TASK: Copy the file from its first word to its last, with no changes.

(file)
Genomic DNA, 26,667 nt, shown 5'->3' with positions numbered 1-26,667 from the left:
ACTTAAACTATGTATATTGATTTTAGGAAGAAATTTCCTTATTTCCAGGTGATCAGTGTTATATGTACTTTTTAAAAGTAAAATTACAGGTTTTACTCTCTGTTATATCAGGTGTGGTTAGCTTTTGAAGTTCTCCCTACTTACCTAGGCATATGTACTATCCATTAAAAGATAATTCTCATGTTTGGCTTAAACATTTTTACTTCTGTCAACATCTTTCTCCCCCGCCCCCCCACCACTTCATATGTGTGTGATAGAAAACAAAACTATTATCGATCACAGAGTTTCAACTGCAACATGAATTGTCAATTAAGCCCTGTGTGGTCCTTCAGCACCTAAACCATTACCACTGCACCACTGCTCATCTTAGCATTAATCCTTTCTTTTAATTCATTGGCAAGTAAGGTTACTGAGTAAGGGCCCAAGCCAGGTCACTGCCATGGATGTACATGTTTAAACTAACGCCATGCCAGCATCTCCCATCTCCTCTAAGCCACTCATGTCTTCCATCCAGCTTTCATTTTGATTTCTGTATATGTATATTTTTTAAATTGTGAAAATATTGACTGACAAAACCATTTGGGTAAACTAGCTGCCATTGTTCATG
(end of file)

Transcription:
Genomic DNA, 26,667 nt, shown 5'->3' with positions numbered 1-26,667 from the left:
ACTTAAACTATGTATATTGATTTTAGGAAGAAATTTCCTTATTTCCAGGTGATCAGTGTTATATGTACTTTTTAAAAGTAAAATTACAGGTTTTACTCTCTGTTATATCAGGTGTGGTTAGCTTTTGAAGTTCTCCCTACTTACCTAGGCATATGTACTATCCATTAAAAGATAATTCTCATGTTTGGCTTAAACATTTTTACTTCTGTCAACATCTTTCTCCCCCGCCCCCCCACCACTTCATATGTGTGTGATAGAAAACAAAACTATTATCGATCACAGAGTTTCAACTGCAACATGAATTGTCAATTAAGCCCTGTGTGGTCCTTCAGCACCTAAACCATTACCACTGCACCACTGCTCATCTTAGCATTAATCCTTTCTTTTAATTCATTGGCAAGTAAGGTTACTGAGTAAGGGCCCAAGCCAGGTCACTGCCATGGATGTACATGTTTAAACTAACGCCATGCCAGCATCTCCCATCTCCTCTAAGCCACTCATGTCTTCCATCCAGCTTTCATTTTGATTTCTGTATATGTATATTTTTTAAATTGTGAAAATATTGACTGACAAAACCATTTGGGTAAACTAGCTGCCATTGTTCATG